Stench is more formal.
Stink is much more casual and not very polite; not a bad word, that is, just not very vornehm. (A child might say, Ew, it stinks in here, but in public, a parent would probably correct that to, It doesn't smell very good, or There's a bad smell in here.) Both are always strong bad smells.
Odor is also rather formal and in modern use I would say more likely to be bad than good, euphemistic for stink That is, for a good smell we would often add a positive adjective. But there may be a few collocations where it's more common. I think we might say the odor of incense in a church, for example.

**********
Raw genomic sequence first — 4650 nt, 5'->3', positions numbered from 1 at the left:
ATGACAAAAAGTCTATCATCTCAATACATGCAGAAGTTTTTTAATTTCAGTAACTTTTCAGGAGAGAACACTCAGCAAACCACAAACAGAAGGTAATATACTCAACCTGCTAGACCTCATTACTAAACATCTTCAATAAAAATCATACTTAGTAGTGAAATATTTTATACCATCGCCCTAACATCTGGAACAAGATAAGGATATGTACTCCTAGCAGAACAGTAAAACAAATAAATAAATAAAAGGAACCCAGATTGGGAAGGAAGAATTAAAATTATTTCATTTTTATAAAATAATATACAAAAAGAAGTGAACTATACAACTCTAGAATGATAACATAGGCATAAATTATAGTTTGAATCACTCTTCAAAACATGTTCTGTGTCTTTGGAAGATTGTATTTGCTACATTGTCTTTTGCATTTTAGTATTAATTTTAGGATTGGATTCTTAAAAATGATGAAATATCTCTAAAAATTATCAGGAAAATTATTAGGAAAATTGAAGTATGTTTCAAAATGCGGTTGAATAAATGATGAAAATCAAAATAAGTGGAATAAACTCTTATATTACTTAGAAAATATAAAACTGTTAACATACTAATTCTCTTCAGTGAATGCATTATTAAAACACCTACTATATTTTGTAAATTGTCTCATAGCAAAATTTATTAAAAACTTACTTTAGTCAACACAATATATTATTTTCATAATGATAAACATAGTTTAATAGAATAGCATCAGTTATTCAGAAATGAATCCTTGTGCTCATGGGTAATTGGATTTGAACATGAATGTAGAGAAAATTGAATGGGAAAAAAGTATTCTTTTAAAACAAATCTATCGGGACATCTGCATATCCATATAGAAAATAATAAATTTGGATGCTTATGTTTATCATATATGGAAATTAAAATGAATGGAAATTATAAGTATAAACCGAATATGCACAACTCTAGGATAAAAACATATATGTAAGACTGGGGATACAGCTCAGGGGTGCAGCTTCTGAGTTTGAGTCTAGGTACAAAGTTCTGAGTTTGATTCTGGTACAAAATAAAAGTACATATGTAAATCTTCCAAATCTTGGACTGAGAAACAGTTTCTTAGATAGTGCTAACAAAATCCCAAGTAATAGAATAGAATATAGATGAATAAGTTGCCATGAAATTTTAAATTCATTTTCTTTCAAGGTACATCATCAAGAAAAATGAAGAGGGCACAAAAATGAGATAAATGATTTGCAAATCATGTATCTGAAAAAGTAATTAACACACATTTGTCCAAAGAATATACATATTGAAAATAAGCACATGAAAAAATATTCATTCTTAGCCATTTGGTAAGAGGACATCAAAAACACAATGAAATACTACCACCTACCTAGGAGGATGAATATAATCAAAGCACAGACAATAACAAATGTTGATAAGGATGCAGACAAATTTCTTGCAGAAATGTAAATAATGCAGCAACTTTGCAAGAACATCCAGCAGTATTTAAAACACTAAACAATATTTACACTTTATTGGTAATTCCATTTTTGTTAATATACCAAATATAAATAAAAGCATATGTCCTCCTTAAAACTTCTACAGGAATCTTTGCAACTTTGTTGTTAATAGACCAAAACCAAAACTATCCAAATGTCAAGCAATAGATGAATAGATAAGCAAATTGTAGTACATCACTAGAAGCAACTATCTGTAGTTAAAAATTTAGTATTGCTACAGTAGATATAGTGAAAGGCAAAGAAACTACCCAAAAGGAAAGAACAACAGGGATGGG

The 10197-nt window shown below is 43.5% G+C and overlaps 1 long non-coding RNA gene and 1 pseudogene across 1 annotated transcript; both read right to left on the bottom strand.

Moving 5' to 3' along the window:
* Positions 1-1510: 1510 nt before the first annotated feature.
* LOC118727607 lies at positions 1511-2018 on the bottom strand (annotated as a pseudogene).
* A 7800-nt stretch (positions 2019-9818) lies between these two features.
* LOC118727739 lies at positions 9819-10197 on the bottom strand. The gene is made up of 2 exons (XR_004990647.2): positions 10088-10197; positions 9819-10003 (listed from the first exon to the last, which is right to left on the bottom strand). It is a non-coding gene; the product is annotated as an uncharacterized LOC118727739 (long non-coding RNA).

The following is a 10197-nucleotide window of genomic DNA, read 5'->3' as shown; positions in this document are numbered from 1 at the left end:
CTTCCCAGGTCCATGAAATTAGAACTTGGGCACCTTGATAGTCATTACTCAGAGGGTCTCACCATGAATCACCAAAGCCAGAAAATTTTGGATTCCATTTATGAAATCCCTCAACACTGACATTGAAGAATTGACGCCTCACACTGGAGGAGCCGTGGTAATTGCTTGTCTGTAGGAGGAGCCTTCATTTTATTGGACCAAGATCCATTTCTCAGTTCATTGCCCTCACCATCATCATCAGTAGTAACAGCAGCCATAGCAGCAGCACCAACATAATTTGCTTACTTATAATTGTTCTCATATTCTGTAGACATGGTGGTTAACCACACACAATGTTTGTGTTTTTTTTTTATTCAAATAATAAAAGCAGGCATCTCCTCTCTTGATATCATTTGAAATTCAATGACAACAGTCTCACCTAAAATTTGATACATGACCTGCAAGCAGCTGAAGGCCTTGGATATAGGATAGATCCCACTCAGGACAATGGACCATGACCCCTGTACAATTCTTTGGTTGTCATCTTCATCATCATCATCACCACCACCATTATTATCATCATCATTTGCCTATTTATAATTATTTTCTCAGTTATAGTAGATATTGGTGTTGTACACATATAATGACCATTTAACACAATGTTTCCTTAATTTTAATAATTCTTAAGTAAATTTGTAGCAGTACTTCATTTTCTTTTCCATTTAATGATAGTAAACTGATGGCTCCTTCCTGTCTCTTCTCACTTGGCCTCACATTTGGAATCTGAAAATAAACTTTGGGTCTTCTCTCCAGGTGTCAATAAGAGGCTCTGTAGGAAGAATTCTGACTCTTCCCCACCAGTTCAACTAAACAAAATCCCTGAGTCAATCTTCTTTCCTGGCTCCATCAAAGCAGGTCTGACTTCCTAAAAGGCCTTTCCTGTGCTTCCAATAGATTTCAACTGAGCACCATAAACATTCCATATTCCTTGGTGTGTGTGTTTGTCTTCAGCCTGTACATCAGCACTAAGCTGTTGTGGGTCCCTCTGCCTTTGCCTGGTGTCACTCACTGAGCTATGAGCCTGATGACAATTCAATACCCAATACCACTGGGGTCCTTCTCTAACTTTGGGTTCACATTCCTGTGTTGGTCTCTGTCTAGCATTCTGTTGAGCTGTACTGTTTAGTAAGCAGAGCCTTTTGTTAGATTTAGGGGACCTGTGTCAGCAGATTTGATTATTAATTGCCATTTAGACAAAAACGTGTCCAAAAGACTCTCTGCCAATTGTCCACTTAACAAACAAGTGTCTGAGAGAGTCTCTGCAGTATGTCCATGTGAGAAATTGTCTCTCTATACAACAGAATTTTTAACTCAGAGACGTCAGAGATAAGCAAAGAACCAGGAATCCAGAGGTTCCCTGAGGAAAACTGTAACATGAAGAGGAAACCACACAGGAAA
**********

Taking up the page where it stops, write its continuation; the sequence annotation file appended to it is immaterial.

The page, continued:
One place where only scent is used is for the trail of an animal, for example, what hunting dogs or police dogs track, or what attracts other animals in mating season.
I agree that as a synonym for perfume and cologne, fragrance is the most common, but scent is also possible, though that may be somewhat dated or BE usage. For other pleasant smells either scent or fragrance is fine. But I also agree that both are probably more often used for artificially produced smells (air freshener, scented candles, incense used at home, that kind of thing).
For cooking things like gingerbread, or outdoor things like real pine trees or a wood fire, I personally would probably just say (wonderful) smell. Fragrance or scent in that kind of context sounds more literary or poetic to my ears.
Hard to say, really, without concrete examples.